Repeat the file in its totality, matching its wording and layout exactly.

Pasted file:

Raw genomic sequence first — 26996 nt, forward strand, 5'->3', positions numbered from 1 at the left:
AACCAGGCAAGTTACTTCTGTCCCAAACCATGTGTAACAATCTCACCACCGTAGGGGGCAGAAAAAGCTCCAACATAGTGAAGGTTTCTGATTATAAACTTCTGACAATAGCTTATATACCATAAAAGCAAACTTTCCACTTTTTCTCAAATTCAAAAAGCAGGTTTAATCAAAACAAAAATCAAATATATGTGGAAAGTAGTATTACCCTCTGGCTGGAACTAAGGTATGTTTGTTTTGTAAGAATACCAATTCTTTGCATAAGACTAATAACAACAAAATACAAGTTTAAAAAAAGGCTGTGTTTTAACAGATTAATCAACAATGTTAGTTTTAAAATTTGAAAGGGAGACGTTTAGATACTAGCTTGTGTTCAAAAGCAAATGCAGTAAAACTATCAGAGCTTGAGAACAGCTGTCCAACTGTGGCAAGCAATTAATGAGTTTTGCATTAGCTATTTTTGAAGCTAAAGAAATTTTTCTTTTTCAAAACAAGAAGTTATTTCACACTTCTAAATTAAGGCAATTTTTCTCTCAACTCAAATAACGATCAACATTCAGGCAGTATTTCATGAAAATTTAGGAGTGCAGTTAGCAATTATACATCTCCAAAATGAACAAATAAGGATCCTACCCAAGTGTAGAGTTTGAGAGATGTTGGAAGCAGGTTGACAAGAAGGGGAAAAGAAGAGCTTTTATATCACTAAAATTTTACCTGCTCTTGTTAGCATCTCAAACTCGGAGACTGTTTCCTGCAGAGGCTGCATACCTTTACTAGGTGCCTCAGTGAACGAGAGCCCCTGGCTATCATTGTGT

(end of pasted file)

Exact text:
Raw genomic sequence first — 26996 nt, forward strand, 5'->3', positions numbered from 1 at the left:
AACCAGGCAAGTTACTTCTGTCCCAAACCATGTGTAACAATCTCACCACCGTAGGGGGCAGAAAAAGCTCCAACATAGTGAAGGTTTCTGATTATAAACTTCTGACAATAGCTTATATACCATAAAAGCAAACTTTCCACTTTTTCTCAAATTCAAAAAGCAGGTTTAATCAAAACAAAAATCAAATATATGTGGAAAGTAGTATTACCCTCTGGCTGGAACTAAGGTATGTTTGTTTTGTAAGAATACCAATTCTTTGCATAAGACTAATAACAACAAAATACAAGTTTAAAAAAAGGCTGTGTTTTAACAGATTAATCAACAATGTTAGTTTTAAAATTTGAAAGGGAGACGTTTAGATACTAGCTTGTGTTCAAAAGCAAATGCAGTAAAACTATCAGAGCTTGAGAACAGCTGTCCAACTGTGGCAAGCAATTAATGAGTTTTGCATTAGCTATTTTTGAAGCTAAAGAAATTTTTCTTTTTCAAAACAAGAAGTTATTTCACACTTCTAAATTAAGGCAATTTTTCTCTCAACTCAAATAACGATCAACATTCAGGCAGTATTTCATGAAAATTTAGGAGTGCAGTTAGCAATTATACATCTCCAAAATGAACAAATAAGGATCCTACCCAAGTGTAGAGTTTGAGAGATGTTGGAAGCAGGTTGACAAGAAGGGGAAAAGAAGAGCTTTTATATCACTAAAATTTTACCTGCTCTTGTTAGCATCTCAAACTCGGAGACTGTTTCCTGCAGAGGCTGCATACCTTTACTAGGTGCCTCAGTGAACGAGAGCCCCTGGCTATCATTGTGT